The graduation rates for 2016 were released this week. While Douglas County’s rates dipped slightly from 2015 (88.5 to 87.1%), it still surpasses the state average significantly (79.2%) and remains higher than all surrounding districts. Since graduation standards are now completely established internally by the local district, one should critically examine whether or not higher rates are simply due to a district lowering its standards required for graduation.
Douglas County high schools have relied heavily on online credit recovery (OCR) courses to attain and maintain their high graduation rates. The sharp increase in 2015 was attributed by the district to “personalized learning programs,” which is a euphemism for OCR courses (this was one of the reasons given in the GA State Senate commendation the district received for the increases). Hundreds of DCSS graduates each year receive graduation credits from these courses.
Yet, as an Atlanta Journal Constitution investigative report has shown, students learn very little in these courses (as indicated by proficiency rates on standardized tests). Proficiency rates statewide are around 10% while the failure rate is above 50%. In a sample of over 200 online students in Douglas County, the failure rate was over 70% in 2015.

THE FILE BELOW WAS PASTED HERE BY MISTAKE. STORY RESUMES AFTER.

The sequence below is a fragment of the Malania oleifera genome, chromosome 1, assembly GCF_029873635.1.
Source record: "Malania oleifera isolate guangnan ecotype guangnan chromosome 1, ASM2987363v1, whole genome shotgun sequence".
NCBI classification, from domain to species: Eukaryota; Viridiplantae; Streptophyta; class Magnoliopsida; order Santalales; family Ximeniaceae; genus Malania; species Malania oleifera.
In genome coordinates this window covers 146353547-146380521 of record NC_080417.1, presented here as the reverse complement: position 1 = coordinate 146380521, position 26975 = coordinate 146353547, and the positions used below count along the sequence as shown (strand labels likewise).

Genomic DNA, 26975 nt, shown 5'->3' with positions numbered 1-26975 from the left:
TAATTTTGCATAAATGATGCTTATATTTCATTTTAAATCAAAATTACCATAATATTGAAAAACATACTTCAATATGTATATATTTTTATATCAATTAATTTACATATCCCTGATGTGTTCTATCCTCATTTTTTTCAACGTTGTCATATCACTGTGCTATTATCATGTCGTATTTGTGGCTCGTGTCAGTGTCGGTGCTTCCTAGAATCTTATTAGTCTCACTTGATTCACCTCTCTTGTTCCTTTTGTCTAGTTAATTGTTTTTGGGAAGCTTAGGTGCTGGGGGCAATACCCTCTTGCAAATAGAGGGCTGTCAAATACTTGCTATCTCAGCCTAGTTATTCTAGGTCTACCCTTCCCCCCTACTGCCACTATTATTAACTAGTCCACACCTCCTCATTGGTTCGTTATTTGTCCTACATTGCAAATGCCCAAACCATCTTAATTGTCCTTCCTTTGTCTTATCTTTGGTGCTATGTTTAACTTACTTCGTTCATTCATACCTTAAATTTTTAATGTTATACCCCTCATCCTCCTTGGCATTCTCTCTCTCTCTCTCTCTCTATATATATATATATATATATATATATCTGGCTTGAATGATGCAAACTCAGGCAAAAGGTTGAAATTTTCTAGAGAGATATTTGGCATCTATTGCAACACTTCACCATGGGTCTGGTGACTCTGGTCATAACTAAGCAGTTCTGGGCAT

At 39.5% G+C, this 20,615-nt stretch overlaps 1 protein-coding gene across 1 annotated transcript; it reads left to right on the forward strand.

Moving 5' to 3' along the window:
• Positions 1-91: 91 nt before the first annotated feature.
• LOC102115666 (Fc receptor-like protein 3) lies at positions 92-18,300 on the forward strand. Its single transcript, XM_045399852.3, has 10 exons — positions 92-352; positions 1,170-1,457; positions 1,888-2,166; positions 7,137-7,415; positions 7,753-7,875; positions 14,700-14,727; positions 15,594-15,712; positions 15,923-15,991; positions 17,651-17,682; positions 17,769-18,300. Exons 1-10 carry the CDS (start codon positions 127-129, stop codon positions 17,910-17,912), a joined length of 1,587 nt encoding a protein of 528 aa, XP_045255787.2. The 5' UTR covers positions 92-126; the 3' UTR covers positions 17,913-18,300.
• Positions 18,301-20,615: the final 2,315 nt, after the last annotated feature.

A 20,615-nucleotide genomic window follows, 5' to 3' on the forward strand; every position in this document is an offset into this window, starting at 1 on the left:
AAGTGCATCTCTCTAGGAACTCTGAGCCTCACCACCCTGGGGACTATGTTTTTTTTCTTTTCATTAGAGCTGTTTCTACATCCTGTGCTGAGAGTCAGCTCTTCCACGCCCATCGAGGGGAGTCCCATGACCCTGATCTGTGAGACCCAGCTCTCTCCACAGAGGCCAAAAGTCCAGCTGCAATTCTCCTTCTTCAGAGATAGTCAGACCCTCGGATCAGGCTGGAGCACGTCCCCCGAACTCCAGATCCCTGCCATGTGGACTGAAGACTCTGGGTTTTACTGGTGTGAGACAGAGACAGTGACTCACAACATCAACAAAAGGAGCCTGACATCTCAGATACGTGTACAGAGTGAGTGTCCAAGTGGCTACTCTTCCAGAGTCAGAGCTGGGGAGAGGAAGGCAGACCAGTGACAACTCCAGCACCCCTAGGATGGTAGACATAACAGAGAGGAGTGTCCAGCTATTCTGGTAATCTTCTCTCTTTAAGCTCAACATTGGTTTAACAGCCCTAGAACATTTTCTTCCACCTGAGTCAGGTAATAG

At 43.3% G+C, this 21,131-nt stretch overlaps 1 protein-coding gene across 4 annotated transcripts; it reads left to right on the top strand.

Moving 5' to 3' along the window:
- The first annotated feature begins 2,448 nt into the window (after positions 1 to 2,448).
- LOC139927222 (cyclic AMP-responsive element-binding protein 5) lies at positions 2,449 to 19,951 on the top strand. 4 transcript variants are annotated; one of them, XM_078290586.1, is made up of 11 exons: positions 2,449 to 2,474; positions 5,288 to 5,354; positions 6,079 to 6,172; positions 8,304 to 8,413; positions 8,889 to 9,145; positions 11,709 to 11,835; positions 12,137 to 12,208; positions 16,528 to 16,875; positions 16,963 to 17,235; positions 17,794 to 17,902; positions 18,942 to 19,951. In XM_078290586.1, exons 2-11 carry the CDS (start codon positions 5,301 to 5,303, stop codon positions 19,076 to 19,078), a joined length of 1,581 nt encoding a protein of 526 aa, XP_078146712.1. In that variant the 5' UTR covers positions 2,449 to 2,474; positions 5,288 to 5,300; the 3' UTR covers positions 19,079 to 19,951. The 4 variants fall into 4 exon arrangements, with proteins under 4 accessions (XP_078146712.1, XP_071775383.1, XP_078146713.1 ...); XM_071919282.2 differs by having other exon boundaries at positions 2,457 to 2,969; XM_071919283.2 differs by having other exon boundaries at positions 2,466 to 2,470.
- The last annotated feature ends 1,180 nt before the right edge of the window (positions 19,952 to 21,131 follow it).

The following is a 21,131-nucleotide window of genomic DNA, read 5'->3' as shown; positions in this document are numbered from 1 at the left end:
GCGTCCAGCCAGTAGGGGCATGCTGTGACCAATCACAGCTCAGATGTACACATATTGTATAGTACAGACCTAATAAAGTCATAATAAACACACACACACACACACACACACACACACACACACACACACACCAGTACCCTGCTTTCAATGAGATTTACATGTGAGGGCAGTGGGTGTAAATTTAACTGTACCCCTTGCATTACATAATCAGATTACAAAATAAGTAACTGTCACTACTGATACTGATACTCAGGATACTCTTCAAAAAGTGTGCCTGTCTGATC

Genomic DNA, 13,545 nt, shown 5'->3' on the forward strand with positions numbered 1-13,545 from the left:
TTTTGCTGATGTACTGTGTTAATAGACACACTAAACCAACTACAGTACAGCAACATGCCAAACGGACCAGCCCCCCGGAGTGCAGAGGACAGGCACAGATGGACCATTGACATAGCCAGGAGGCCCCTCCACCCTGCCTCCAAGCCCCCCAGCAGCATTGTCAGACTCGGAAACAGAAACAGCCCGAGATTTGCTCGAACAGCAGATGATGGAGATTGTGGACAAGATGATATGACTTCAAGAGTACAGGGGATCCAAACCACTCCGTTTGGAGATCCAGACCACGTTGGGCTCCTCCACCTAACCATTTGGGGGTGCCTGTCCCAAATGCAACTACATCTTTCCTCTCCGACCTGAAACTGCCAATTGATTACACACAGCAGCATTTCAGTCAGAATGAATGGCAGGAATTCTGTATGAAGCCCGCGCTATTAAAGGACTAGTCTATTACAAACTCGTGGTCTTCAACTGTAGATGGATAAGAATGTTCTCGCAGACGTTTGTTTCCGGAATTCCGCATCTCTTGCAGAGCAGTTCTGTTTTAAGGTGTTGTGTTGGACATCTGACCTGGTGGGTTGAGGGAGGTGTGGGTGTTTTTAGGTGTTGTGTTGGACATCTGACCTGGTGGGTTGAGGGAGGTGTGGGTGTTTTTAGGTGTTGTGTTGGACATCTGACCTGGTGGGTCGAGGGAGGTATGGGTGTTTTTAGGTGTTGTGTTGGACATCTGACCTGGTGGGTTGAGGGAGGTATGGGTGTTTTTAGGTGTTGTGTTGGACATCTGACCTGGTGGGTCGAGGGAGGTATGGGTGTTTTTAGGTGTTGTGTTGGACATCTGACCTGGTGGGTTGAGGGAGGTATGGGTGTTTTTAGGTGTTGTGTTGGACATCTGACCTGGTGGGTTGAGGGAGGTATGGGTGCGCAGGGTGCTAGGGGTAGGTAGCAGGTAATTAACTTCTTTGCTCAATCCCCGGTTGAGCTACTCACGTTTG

Earning a high school diploma is supposed to mean that a student is college ready. Perhaps a better metric of student achievement then is how graduates perform in college. According to data on the state DoE website, 37% of DCSS graduates enrolled in a public college or university in Georgia had to take at least one remedial class, and this number increased from the previous year. Compare this to a 25% rate across the state (which is still a problem!).
Our graduation rate is higher than the state average, yet more of our students have to take remedial classes in college. How can this be?